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Arcelor S.A.
Type subsidiary
Founded Arbed in 1911
Aceralia in 1902
Usinor in 1948
Arcelor on 18 February 2002
Headquarters Flag of Luxembourg.svg Luxembourg City, Luxembourg
Key people India Lakshmi Mittal, CEO of the Arcelor Mittal group
Industry Steel
Products Steel
Revenue € 32.611 billion (2005)
Employees 94,000
Website www.arcelor.com

Arcelor S.A. was the world's largest steel producer in terms of turnover and the second largest in terms of steel output, with a turnover of €30.2 billion and shipments of 45 million metric tons of steel in 2004. The company was created by a merger of the former companies Aceralia (Spain), Usinor (France) and Arbed (Luxembourg) in 2002.

Arcelor is now part of Arcelor Mittal.

Contents

Business

Employing 310,000 employees in over 60 countries, it is a major player in all its main markets: automotive, construction, metal processing, primary transformation, household appliances, and packaging, as well as general industry. With total sales of over €30 billion, Arcelor is the world's largest steel manufacturer in terms of turnover. It produces long steel products, flat steel products and inox-steel. In January 2006 Arcelor announced the acquisition of Dofasco, Canada's largest steel producer with an annual output of 4.4 million tons. After an intense bidding war against the German ThyssenKrupp, Arcelor had finally bid 5.6 billion Canadian dollars. The high bid proves the importance of Arcelor's improving presence in the North American market.

Merger with Mittal Steel

The company was the target of a takeover bid by its rival Mittal Steel on 2006-01-27.[1] However, the bid resulted in substantial increase in Arcelor's share value. Two members of the board of Arcelor, Guillermo Ulacia and Jacques Chabanier also resigned suddenly.[2] On May 26, 2006 Arcelor announced its intention to merge with Severstal. Since then several economists, media and shareholders have questioned the intentions of Arcelor in announcing its merger with Severstal due to a perceived opacity in the transaction. But on 25 June 2006, the Arcelor board decided to go ahead with the merger with Mittal Steel and scrapped plans for Severstal merger. The new company is now called "Arcelor Mittal". Arcelor also paid Severstal €140 million as a "fine" for the fall-out of their failed talks. Lakshmi Mittal (owner of Mittal Steel) became the president and Joseph Kinsch (formerly Arcelor chairman) was appointed chairman of the new company till his retirement.[3][4] Arcelor's merger with Mittal created the worldwide leader in the steel industry, increasing its bargaining power with suppliers and consumers. Mittal steel has agreed to pay 40.37 euros a share to Arcelor, almost double the amount offered by Mittal last time.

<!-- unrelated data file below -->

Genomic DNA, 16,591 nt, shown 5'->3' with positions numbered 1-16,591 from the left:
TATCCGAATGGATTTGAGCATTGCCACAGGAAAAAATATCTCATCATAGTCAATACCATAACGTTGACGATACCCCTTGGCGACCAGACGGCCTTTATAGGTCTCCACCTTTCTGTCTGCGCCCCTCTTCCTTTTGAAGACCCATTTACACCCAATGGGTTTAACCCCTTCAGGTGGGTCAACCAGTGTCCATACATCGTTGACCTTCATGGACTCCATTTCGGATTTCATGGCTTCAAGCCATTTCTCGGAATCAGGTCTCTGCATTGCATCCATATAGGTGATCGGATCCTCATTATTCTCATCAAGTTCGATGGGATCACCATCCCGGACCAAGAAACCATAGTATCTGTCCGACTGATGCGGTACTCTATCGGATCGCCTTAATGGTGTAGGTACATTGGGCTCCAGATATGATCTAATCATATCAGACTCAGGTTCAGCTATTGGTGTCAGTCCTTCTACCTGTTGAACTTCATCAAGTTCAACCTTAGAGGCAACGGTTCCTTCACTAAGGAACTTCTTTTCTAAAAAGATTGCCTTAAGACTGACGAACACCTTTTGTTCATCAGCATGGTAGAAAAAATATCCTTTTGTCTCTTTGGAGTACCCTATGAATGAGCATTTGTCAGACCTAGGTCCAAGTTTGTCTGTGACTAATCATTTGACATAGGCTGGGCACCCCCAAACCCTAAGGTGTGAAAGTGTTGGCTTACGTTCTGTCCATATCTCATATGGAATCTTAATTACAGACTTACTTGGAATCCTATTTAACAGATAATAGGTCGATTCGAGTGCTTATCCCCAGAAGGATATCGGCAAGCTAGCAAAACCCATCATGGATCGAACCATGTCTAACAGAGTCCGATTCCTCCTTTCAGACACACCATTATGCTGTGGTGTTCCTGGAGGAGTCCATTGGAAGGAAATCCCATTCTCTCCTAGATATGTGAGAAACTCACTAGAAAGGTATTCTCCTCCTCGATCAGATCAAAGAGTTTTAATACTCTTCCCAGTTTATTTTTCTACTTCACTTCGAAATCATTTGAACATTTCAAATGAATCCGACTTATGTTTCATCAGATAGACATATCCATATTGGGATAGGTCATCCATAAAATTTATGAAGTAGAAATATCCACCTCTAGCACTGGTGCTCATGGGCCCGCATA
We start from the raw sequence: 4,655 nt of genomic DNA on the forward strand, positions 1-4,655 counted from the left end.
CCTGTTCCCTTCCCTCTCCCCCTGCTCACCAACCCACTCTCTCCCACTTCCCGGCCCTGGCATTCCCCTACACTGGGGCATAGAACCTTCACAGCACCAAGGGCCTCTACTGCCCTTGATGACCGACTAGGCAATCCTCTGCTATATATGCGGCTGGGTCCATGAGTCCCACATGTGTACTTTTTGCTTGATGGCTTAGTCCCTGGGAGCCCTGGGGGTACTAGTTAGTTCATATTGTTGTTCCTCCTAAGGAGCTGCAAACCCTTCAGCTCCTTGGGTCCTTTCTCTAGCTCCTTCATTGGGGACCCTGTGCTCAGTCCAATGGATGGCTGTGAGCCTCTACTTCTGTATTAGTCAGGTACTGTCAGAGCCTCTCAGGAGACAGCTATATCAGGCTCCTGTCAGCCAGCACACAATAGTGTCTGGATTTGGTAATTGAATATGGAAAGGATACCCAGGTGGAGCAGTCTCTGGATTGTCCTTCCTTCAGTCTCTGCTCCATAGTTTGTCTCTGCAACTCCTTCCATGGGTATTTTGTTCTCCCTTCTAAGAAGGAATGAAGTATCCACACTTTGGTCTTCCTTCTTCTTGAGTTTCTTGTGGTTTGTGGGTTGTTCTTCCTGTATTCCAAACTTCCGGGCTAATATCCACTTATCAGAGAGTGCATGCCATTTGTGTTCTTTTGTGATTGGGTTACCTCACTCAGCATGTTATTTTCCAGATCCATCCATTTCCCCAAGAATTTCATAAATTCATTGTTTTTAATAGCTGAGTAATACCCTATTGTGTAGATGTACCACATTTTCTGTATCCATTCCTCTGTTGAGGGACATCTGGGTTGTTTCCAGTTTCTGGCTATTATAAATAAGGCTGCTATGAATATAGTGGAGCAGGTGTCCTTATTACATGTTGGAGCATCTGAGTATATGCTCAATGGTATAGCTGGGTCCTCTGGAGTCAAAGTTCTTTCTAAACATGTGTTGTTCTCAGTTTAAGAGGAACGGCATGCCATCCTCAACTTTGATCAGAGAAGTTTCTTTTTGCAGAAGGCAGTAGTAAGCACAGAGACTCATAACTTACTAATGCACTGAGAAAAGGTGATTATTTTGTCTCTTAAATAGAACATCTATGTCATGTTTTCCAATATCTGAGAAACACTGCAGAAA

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Reaction to the takeover

Arcelor's directors strongly opposed the takeover, with Arcelor's chief executive at that time, Guy Dollé, even dismissing Mittal as a "company of Indians".[5] The French, Luxembourg and Spanish governments strongly opposed the takeover. The Belgian government on the other hand declared its stance as neutral and invited both parties to deliver a business plan with the future investments in research in the Belgian steel plants. The French opposition was initially very fierce and has been criticized in the British, American and Indian media as double standards and economic nationalism in Europe. Indian commerce minister Kamal Nath warned that any attempt by France to block the deal would lead to a trade war between India and France.[6]

On June 20, the above claim by economists was confirmed when Severstal increased its valuation of Arcelor. Management of Arcelor had in fact undervalued the company itself. The capability of management which had openly supported the previous valuation of Arcelor came into question. Further the combined markets of France, Belgium, Luxembourg and Spain chided Arcelor management and suspended trading of its stock.